C.J. was glad spitballs and his mother were out of his life. With prohibition passed, she would have worn him out, blathering about how grand forced teetotaling would be. To provoke her, he would have argued prohibition would only increase crime. Yes, it was best she was gone, especially since she disdained the Irish.
It meant he didn’t need her to approve of Maggie O’Sullivan, Maggie Kathryn O’Sullivan, an opinionated Irish girl. Shrewd, stubborn, enticing, and sassy that one was, but, oh, she was pretty: soft red hair, beguiling eyes as green as the emerald isle itself, a warm skin tone, tall, willowy, and a hint of an Irish lilt in her voice. He knew the first time he saw her; she would be his muse.
“Your muse?” she laughed, pulling her collar up, and her red felt beret, down, over newly bobbed hair.
“Yes, my muse,” C.J. responded, conceitedly. “Surely, a Mount Holyoke girl understands what a muse is.”
“Of course, I do,” Maggie replied while noticeably, intentionally noticeably, looking at the novel she was carrying ̶ The God of the Seas. “I’m just astounded an Amherst boy does.”
Happy to take her bait, C.J. obligingly glanced at the title of the novel. “Scandalous,” he decried.
“You know what they say about Holyoke girls and Smith girls,” Maggie grinned, increasing the swiftness of her gait. C.J. rushed to catch up with her. “Elliott,” she said, calling him as she always did by his last name, “You should head back home before this starts to stick.”
Stick? It could hardly be called flurries. Still, there was no point in arguing with this girl. He’d argued himself mindless, trying to make her stop calling him by his last name. He remained Elliott. Surrendering to her, he muttered something about “Saturday then?”
“Yes, Saturday. And don’t you dare be late.” As Elliott turned to leave, she grabbed the back of his coat. “Elliott, aren’t you going to give me a goodbye kiss?” He leaned down to kiss her on the lips, but she turned her face and tapped on her cheek.
Grace Brown, in Maggie’s opinion, was the perfect roommate. Friendly, sweet, neat, and tidy, she never tried to sneak a male in the room. Grace was from a moneyed family in Bar Harbor, Main. Money was unimportant to Grace. “How was your time with the beau?” Grace always showed attentiveness to Maggie’s social life.
Maggie tossed her coat and beret on her bed, something Grace would have never done. “It was lovely,” she breathed. Sitting down in front of her mirror, she brushed her hands through her now short hair, thinking it looked redder at this length. “My folks aren’t going to like this bob.”
“Why’d you do it then?” Grace asked.
“Why not? It’s not their hair.” Maggie gave her hair a good tussle, leaving it sticking in several directions. She loved the bob and side bangs and gave them one more good tussle before hanging up her coat and putting the beret in a drawer, mostly because Grace would like that. Flopping on her bed and picking up her novel, she held it in both hands, at arm’s length above her head, she began to laugh. “Elliot called The God of the Seas, scandalous. I don’t think he thinks it’s proper for me to be reading it.”
“It’s probably not,” Grace chuckled.
“I asked him if he knew what they say about Holyoke and Smith girls,” Maggie snickered, naughtiness in her voice, which Grace loved.
“You mean Smith girls to bed, Holyoke girls to wed?” Grace asked.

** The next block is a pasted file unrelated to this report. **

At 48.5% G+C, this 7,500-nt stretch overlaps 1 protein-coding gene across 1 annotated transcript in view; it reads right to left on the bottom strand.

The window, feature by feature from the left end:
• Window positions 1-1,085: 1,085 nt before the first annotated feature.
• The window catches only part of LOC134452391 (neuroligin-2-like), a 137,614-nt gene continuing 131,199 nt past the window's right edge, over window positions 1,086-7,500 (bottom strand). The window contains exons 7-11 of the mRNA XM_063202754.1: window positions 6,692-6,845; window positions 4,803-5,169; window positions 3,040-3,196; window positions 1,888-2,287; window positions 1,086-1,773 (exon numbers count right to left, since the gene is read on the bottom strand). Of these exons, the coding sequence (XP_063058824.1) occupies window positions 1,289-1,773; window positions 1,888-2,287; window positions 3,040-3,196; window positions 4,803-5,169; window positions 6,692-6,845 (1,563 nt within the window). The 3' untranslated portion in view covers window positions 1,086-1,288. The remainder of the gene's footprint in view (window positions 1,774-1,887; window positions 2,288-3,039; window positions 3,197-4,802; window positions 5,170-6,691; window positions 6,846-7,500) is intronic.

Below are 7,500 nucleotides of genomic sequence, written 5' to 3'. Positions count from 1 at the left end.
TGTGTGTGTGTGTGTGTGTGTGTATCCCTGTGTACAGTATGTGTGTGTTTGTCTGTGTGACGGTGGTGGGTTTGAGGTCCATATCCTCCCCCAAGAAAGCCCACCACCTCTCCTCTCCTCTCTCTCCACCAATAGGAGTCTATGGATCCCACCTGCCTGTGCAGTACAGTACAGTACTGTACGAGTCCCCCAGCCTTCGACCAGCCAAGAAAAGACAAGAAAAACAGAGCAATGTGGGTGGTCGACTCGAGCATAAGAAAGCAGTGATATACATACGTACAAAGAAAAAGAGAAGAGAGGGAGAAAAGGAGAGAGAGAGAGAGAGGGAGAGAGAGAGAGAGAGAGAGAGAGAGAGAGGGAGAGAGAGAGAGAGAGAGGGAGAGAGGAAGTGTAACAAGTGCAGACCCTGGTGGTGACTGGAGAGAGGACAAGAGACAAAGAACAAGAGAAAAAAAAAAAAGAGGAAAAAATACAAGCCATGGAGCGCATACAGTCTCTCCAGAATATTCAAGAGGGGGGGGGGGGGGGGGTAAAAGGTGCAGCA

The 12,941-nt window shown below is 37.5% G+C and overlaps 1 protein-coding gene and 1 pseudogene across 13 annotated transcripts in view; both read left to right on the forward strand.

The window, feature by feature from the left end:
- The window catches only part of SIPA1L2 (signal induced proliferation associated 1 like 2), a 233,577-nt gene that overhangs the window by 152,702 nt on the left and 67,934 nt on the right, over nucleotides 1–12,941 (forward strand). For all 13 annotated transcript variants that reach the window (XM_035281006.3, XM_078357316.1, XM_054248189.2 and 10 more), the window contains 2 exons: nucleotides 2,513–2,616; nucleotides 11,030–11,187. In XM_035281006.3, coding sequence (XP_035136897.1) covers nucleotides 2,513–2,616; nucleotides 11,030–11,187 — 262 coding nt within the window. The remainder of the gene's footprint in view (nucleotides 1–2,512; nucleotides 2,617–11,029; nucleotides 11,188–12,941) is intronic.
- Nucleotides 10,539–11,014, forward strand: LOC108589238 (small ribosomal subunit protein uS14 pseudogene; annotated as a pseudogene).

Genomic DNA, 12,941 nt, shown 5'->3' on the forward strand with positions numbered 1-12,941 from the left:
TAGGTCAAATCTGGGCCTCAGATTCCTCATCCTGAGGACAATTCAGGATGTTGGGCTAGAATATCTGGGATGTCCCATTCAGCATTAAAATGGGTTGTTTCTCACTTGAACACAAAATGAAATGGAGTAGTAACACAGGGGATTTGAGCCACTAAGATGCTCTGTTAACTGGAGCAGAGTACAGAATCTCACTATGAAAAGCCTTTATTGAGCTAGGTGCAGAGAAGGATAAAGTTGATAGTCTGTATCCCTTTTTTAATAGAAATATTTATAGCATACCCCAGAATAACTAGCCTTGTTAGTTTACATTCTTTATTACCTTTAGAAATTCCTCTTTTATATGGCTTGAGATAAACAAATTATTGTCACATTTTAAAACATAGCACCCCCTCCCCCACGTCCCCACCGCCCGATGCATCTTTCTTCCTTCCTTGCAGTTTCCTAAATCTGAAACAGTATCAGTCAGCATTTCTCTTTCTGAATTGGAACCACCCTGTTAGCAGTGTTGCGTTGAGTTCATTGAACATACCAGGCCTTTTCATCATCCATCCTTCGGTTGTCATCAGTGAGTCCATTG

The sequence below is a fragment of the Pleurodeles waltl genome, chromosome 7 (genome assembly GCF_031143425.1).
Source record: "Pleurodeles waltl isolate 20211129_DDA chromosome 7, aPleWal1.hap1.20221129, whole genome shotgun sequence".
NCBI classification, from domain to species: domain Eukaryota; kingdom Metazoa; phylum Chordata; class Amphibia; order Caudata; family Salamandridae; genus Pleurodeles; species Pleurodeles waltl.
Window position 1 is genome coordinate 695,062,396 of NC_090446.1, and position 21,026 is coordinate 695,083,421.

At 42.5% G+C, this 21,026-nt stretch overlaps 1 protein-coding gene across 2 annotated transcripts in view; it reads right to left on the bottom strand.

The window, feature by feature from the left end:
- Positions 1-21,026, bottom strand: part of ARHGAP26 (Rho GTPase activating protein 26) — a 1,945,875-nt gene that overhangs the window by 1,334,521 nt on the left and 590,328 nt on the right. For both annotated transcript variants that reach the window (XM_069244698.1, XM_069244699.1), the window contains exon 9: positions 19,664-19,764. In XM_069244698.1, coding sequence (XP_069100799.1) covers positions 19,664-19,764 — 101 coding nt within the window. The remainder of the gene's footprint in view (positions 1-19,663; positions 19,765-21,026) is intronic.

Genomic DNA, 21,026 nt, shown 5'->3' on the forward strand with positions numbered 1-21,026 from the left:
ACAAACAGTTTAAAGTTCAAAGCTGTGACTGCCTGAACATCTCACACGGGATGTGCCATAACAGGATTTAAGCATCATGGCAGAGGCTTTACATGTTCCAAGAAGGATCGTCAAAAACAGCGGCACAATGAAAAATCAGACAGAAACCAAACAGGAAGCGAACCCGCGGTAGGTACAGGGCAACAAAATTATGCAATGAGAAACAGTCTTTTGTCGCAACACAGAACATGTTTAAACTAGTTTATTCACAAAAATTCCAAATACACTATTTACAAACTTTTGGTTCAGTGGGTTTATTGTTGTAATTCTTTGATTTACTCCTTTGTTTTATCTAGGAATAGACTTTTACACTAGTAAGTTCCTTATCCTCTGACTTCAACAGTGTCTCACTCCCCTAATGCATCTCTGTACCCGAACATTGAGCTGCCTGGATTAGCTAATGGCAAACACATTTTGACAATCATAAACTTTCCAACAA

“Oh, child, they only say it that way at Holyoke,” Maggie stood up, laughing. “Time to eat. Let’s go; I’m completely famished.”
Leaving their room, heading down the stairs to the dining room, Maggie remained chatty. “I’m going out with Elliott Saturday night. If you have a date, we could do something together.”
“I’d like to,” Grace said, “but Bill says he has something special planned for Saturday night. I think he’s going to ask me to his parents’ house for Christmas.”
“Christmas? Christmas is next week. It seems a little late to ask you now.”
Grace smiled at Maggie’s comment. “Maybe that’s what he’s hoping.” As they walked into the dining room, a formal affair, for a college dormitory, complete with white table cloths for evening meals, Grace asked Maggie about C.J.’s plans for Christmas.
“Elliott’s? Who knows?” Maggie said, sounding disinterested. “I think his family is all dead, except for his mother. And they’re alienated.” Grace suggested Maggie should take Elliott home with her for Christmas. “With me?” Maggie squealed. Well, squealed with dignity. “Three days and nights on a train together? My mother would fairly fall over dead. My father . . . my father, would probably send Elliott to the gates of Heaven, and not care whether the devil knows he’s dead.” Maggie paused before patting Grace’s arm. “Truth be told, I’m hoping the weather gets even worse, and I won’t be able to go home for Christmas. Tulsa be damned as far as I’m concerned.”
A girl with too curly blond hair, a student from England, who everyone called “Curls,” asked if she could join them. Maggie, in her best Irish brogue, replied. “Tis, a private conversation, be away with yourself.” The blond girl rolled her eyes and told Maggie she was “such a pain in the arse.” She sat down with two other girls, who got a laugh out of O’Sullivan’s behavior.
Once Curls left, Grace became chatty. “Maggie O, you should marry C.J. before prohibition kicks in, in January. If you wait, you won’t have any champagne at your wedding.”
Maggie peered at Grace across the top of her teacup. Blowing on the orange pekoe before taking two sips and declaring it to be hot. “Marry Elliott? He hasn’t asked me.
“He will,” Grace assured, quieting Maggie. It unsettled her ̶ marriage. Now there was a serious commitment.